4. Face reality about values. Most of your stuff, particularly furniture, is worth very little on the used market – 10 cents on the dollar, maybe. It’s usually far better to liquidate it early than hang on for top dollar. (See Further References at end)

5. Choose how to get rid of the stuff you are not taking. You might use a combination of methods – tag sale, consignment shop, donate to a charity like the Salvation Army. Craigslist can be good, but there are any number of scammers looking to take advantage of you – be careful, and use the email alias service they provide. In many towns there is an estate sale company who will quote you a price or % for getting rid of everything in your home, minus what you want to take with you. What doesn’t sell, they throw out or donate for you. Get references, of course, but this service could be well worth it. Some new services that might help are Facebook Marketplace, OfferUp (app), and Close5 (app). One of the best we learned of is Givebackbox.com. With that one you put the stuff you want to give away in a box, choose a local charity from their site, and then print and ship with a pre-paid shipping label.

6. Hire a professional. In most areas there is someone you can hire to help you with your downsizing. Having a disinterested person in the process makes it a lot easier and less painful. If you have a friend who is organized, entice them to help.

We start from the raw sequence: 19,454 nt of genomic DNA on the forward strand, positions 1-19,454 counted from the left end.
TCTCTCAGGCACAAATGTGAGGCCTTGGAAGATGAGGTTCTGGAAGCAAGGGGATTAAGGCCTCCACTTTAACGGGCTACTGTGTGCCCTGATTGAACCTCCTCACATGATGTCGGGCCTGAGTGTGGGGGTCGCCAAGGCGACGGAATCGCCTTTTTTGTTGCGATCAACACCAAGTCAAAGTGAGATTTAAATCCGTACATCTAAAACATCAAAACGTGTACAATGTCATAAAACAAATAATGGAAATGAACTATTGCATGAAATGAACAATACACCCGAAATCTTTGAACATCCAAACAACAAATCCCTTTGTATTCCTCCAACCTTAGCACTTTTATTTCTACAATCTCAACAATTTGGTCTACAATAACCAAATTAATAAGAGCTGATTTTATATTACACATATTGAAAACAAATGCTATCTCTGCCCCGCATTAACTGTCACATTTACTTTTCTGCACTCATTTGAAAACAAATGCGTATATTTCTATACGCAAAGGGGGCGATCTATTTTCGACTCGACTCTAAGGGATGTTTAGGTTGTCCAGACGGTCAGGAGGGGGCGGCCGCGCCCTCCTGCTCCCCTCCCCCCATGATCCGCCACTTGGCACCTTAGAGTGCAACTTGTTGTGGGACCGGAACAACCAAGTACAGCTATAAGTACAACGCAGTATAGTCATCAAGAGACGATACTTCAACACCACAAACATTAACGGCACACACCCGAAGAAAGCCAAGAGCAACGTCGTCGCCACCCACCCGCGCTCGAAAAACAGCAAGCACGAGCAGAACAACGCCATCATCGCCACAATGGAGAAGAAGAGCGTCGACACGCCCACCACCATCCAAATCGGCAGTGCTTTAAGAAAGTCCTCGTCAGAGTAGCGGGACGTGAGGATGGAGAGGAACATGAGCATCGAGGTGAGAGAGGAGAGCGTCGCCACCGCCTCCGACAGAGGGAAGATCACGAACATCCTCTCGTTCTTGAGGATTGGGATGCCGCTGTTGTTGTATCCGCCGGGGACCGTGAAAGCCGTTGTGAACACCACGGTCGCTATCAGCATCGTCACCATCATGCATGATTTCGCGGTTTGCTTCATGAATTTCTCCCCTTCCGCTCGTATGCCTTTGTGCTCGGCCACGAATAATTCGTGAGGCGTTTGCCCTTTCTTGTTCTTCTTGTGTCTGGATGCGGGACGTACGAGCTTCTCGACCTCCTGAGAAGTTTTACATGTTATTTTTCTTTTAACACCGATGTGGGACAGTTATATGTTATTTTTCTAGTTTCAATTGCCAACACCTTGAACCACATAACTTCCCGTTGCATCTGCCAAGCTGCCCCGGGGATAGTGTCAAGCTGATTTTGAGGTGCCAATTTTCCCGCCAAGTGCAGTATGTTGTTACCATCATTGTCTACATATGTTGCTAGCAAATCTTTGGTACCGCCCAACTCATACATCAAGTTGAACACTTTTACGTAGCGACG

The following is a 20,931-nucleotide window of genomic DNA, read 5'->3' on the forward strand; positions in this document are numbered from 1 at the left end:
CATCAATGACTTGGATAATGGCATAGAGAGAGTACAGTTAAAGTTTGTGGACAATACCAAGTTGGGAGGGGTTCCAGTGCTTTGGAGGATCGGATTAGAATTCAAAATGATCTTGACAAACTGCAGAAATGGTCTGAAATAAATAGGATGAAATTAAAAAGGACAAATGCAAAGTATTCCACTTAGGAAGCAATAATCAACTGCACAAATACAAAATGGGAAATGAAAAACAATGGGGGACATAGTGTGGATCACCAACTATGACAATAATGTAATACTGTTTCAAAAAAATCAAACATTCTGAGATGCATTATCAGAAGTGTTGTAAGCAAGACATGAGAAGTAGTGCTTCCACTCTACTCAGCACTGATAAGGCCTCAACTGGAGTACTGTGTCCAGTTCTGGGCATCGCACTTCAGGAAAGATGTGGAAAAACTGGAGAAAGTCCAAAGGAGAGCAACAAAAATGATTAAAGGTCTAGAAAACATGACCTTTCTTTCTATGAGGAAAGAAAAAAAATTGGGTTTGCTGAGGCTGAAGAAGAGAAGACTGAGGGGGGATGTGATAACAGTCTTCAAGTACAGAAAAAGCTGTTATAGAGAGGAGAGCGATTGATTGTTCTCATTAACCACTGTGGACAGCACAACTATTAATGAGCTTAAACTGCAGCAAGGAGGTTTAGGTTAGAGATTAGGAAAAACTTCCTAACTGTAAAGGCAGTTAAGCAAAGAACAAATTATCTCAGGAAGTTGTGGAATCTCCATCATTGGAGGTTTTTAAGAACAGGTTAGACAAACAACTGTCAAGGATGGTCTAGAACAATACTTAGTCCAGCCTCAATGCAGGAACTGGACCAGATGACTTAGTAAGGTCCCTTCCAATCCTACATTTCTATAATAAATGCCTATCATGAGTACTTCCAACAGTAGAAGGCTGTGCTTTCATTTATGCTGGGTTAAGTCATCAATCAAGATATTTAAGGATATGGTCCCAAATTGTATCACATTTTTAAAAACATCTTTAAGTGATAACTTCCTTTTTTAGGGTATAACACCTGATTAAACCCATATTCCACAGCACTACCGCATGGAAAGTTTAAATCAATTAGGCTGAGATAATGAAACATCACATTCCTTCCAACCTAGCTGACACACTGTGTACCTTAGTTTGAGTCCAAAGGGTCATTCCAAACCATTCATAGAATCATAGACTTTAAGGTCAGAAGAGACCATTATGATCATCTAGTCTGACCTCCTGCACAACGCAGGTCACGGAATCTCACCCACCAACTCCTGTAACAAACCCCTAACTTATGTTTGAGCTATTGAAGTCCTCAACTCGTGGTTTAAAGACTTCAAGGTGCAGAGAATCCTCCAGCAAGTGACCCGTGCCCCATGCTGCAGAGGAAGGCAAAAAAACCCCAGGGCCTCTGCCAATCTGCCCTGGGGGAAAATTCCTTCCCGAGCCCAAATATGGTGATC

7. Let it go! If you haven’t looked at it or used it in 2 years – out it goes!

8. Don’t leave downsizing to your surviving spouse or children. It’s just not fair. One couple we know jokingly say they have a pact – she has to go first, because he’s the pack rat. Give your kids a break – they have lives to live, and they won’t know what your intentions were about your precious stuff.

Bottom line
The biggest disadvantage of downsizing is the work – it takes a lot of labor and angst to go through the process. You might lose something in the process, or wish you had kept something you didn’t. But on the other hand, you will be ready to move into your next home without lugging truckloads of stuff around the country that you never will use. Moving or not, the people we know who have completed their decluttering all say the same thing – it was so liberating to clear everything out! Your kids will thank you to, as they won’t have to waste time from their busy lives someday trying to sort out decades of your old bills, clothes, broken stuff, and knicknacks. Enjoy!

Further reading:
A Tale of 3 Downsizings
Retirement Planning: Our Members Are on the Move
Downsizing Checklist and Tips
Topretirements Members Getting Ready for Big Moves
A Sad Surprise: Nobody Wants Your Stuff
eDivvyup – a Web-based tool for dividing property
How to Run an Estate Sale
Lucy Burdette: The Mysteries of Decluttering